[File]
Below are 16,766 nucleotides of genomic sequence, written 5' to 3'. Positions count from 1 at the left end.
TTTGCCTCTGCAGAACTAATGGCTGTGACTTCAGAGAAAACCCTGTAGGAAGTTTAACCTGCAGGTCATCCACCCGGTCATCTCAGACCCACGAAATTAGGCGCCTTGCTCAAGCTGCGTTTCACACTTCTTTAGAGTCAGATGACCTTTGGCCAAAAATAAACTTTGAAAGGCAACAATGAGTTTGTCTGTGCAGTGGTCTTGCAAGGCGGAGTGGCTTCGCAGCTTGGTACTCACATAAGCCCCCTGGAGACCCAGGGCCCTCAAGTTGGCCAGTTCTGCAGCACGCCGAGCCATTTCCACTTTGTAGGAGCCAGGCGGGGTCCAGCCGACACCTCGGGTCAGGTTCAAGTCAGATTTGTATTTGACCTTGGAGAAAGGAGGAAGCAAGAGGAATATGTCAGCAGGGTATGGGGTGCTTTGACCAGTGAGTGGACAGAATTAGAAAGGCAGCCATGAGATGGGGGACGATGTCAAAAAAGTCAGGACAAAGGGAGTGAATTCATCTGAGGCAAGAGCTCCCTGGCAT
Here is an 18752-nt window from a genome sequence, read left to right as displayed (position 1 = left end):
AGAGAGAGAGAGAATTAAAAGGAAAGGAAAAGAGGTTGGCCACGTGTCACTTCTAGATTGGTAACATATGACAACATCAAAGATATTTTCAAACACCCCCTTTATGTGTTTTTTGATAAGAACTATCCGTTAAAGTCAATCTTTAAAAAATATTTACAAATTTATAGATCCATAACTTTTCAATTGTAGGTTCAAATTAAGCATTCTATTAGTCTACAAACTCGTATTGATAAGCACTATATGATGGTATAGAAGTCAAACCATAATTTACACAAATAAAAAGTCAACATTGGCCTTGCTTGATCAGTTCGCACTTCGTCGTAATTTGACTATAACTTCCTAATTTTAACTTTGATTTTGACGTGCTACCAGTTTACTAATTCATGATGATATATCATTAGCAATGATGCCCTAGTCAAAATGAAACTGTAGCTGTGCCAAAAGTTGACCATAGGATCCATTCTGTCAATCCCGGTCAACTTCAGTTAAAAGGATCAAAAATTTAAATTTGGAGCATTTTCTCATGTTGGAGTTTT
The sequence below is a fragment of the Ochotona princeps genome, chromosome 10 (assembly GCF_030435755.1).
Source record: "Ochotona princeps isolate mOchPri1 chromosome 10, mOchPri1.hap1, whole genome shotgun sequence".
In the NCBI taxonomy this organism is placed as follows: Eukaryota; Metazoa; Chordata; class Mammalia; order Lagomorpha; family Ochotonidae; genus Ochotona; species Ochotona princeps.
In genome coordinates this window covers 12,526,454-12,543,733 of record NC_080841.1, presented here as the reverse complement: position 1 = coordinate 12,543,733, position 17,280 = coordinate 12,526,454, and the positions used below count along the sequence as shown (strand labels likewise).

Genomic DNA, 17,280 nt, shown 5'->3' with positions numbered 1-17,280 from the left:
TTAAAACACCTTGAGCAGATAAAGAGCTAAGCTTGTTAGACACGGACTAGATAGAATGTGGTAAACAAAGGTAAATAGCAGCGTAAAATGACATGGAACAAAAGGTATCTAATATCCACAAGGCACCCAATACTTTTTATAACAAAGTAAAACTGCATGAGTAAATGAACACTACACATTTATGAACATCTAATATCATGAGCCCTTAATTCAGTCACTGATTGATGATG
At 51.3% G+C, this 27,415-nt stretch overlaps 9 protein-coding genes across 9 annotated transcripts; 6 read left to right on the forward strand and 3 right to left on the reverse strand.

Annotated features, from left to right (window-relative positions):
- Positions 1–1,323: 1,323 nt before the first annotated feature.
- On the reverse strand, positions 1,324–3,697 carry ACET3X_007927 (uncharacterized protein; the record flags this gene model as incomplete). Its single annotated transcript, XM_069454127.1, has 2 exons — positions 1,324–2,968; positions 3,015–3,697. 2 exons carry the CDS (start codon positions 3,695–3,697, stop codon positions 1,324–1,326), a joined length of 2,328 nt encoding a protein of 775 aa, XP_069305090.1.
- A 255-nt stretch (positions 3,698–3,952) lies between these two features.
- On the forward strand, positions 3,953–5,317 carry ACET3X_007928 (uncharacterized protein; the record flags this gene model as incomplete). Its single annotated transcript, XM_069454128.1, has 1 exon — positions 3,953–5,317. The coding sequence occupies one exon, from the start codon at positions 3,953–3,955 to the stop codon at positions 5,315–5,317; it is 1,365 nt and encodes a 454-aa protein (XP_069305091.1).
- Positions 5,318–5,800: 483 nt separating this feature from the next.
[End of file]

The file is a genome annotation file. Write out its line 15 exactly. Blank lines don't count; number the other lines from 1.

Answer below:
- A 255-nt stretch (positions 3,698–3,952) lies between these two features.